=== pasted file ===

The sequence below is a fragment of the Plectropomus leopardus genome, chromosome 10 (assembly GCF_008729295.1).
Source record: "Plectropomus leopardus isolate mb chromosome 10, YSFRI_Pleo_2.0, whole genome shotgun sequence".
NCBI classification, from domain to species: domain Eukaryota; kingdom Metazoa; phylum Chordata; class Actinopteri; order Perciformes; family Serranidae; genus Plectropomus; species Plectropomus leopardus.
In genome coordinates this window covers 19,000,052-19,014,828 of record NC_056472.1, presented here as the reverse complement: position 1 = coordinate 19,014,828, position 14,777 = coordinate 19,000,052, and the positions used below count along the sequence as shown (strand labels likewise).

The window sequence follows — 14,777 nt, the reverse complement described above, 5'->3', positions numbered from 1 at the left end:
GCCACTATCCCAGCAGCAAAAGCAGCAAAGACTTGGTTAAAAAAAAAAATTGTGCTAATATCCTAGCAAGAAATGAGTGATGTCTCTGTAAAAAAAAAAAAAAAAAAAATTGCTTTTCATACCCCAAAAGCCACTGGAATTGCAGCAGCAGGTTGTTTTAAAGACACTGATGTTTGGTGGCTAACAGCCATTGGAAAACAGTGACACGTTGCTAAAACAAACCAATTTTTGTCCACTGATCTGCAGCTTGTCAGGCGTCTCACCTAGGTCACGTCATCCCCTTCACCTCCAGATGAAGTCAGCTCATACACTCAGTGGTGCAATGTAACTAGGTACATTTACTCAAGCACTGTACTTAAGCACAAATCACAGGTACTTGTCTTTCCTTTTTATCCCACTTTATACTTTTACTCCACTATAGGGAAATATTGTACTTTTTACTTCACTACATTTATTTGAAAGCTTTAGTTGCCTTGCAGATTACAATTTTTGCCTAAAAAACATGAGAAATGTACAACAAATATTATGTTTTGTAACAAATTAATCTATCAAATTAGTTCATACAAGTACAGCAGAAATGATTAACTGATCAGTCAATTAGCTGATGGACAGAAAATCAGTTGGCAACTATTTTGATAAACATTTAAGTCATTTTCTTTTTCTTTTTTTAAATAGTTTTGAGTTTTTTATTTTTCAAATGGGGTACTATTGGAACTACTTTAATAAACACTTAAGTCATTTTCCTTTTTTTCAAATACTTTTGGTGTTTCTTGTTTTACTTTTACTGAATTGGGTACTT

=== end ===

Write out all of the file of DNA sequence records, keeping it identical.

The sequence below is a fragment of the Plectropomus leopardus genome, chromosome 10 (assembly GCF_008729295.1).
Source record: "Plectropomus leopardus isolate mb chromosome 10, YSFRI_Pleo_2.0, whole genome shotgun sequence".
NCBI classification, from domain to species: domain Eukaryota; kingdom Metazoa; phylum Chordata; class Actinopteri; order Perciformes; family Serranidae; genus Plectropomus; species Plectropomus leopardus.
In genome coordinates this window covers 19,000,052-19,014,828 of record NC_056472.1, presented here as the reverse complement: position 1 = coordinate 19,014,828, position 14,777 = coordinate 19,000,052, and the positions used below count along the sequence as shown (strand labels likewise).

The window sequence follows — 14,777 nt, the reverse complement described above, 5'->3', positions numbered from 1 at the left end:
GCCACTATCCCAGCAGCAAAAGCAGCAAAGACTTGGTTAAAAAAAAAAATTGTGCTAATATCCTAGCAAGAAATGAGTGATGTCTCTGTAAAAAAAAAAAAAAAAAAAATTGCTTTTCATACCCCAAAAGCCACTGGAATTGCAGCAGCAGGTTGTTTTAAAGACACTGATGTTTGGTGGCTAACAGCCATTGGAAAACAGTGACACGTTGCTAAAACAAACCAATTTTTGTCCACTGATCTGCAGCTTGTCAGGCGTCTCACCTAGGTCACGTCATCCCCTTCACCTCCAGATGAAGTCAGCTCATACACTCAGTGGTGCAATGTAACTAGGTACATTTACTCAAGCACTGTACTTAAGCACAAATCACAGGTACTTGTCTTTCCTTTTTATCCCACTTTATACTTTTACTCCACTATAGGGAAATATTGTACTTTTTACTTCACTACATTTATTTGAAAGCTTTAGTTGCCTTGCAGATTACAATTTTTGCCTAAAAAACATGAGAAATGTACAACAAATATTATGTTTTGTAACAAATTAATCTATCAAATTAGTTCATACAAGTACAGCAGAAATGATTAACTGATCAGTCAATTAGCTGATGGACAGAAAATCAGTTGGCAACTATTTTGATAAACATTTAAGTCATTTTCTTTTTCTTTTTTTAAATAGTTTTGAGTTTTTTATTTTTCAAATGGGGTACTATTGGAACTACTTTAATAAACACTTAAGTCATTTTCCTTTTTTTCAAATACTTTTGGTGTTTCTTGTTTTACTTTTACTGAATTGGGTACTT